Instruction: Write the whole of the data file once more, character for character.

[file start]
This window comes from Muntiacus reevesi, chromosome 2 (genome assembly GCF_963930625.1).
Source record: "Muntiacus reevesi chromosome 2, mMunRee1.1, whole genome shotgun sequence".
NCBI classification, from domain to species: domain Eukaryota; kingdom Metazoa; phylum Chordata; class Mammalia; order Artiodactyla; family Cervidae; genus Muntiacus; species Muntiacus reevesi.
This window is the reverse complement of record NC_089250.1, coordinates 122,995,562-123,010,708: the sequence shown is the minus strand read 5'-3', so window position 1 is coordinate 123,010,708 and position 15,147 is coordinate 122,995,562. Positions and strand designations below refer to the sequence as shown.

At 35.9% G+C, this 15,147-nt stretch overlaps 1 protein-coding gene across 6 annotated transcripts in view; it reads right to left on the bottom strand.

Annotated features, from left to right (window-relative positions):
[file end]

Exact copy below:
This window comes from Muntiacus reevesi, chromosome 2 (genome assembly GCF_963930625.1).
Source record: "Muntiacus reevesi chromosome 2, mMunRee1.1, whole genome shotgun sequence".
NCBI classification, from domain to species: domain Eukaryota; kingdom Metazoa; phylum Chordata; class Mammalia; order Artiodactyla; family Cervidae; genus Muntiacus; species Muntiacus reevesi.
This window is the reverse complement of record NC_089250.1, coordinates 122,995,562-123,010,708: the sequence shown is the minus strand read 5'-3', so window position 1 is coordinate 123,010,708 and position 15,147 is coordinate 122,995,562. Positions and strand designations below refer to the sequence as shown.

At 35.9% G+C, this 15,147-nt stretch overlaps 1 protein-coding gene across 6 annotated transcripts in view; it reads right to left on the bottom strand.

Annotated features, from left to right (window-relative positions):